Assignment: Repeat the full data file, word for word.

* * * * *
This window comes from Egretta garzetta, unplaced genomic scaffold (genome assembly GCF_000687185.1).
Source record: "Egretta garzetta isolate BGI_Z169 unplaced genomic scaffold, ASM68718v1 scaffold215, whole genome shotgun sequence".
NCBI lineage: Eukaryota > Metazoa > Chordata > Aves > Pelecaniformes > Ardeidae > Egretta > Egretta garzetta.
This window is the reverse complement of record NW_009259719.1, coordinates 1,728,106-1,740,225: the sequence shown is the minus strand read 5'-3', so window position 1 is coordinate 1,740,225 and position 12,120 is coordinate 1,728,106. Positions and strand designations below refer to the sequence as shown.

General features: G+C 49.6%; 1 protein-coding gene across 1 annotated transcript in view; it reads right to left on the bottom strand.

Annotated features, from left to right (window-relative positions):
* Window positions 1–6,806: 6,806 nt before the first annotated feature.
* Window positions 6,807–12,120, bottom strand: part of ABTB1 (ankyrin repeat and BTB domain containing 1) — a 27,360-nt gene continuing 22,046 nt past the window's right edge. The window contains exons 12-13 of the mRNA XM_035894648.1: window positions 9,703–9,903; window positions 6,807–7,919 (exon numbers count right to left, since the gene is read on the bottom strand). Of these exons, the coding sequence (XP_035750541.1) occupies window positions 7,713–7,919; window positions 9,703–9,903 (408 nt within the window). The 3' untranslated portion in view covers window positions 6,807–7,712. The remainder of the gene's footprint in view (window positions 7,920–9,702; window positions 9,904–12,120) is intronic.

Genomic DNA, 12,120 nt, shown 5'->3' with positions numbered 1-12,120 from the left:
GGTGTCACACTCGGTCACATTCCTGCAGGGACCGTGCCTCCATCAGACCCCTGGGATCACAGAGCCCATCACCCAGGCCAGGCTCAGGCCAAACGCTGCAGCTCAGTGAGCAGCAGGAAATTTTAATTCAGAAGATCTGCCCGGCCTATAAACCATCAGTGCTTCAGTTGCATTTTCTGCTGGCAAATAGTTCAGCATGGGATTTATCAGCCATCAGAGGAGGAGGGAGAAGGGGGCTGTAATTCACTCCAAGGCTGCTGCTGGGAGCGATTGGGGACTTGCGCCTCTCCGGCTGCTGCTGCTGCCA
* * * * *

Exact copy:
This window comes from Egretta garzetta, unplaced genomic scaffold (genome assembly GCF_000687185.1).
Source record: "Egretta garzetta isolate BGI_Z169 unplaced genomic scaffold, ASM68718v1 scaffold215, whole genome shotgun sequence".
NCBI lineage: Eukaryota > Metazoa > Chordata > Aves > Pelecaniformes > Ardeidae > Egretta > Egretta garzetta.
This window is the reverse complement of record NW_009259719.1, coordinates 1,728,106-1,740,225: the sequence shown is the minus strand read 5'-3', so window position 1 is coordinate 1,740,225 and position 12,120 is coordinate 1,728,106. Positions and strand designations below refer to the sequence as shown.

General features: G+C 49.6%; 1 protein-coding gene across 1 annotated transcript in view; it reads right to left on the bottom strand.

Annotated features, from left to right (window-relative positions):
* Window positions 1–6,806: 6,806 nt before the first annotated feature.
* Window positions 6,807–12,120, bottom strand: part of ABTB1 (ankyrin repeat and BTB domain containing 1) — a 27,360-nt gene continuing 22,046 nt past the window's right edge. The window contains exons 12-13 of the mRNA XM_035894648.1: window positions 9,703–9,903; window positions 6,807–7,919 (exon numbers count right to left, since the gene is read on the bottom strand). Of these exons, the coding sequence (XP_035750541.1) occupies window positions 7,713–7,919; window positions 9,703–9,903 (408 nt within the window). The 3' untranslated portion in view covers window positions 6,807–7,712. The remainder of the gene's footprint in view (window positions 7,920–9,702; window positions 9,904–12,120) is intronic.

Genomic DNA, 12,120 nt, shown 5'->3' with positions numbered 1-12,120 from the left:
GGTGTCACACTCGGTCACATTCCTGCAGGGACCGTGCCTCCATCAGACCCCTGGGATCACAGAGCCCATCACCCAGGCCAGGCTCAGGCCAAACGCTGCAGCTCAGTGAGCAGCAGGAAATTTTAATTCAGAAGATCTGCCCGGCCTATAAACCATCAGTGCTTCAGTTGCATTTTCTGCTGGCAAATAGTTCAGCATGGGATTTATCAGCCATCAGAGGAGGAGGGAGAAGGGGGCTGTAATTCACTCCAAGGCTGCTGCTGGGAGCGATTGGGGACTTGCGCCTCTCCGGCTGCTGCTGCTGCCA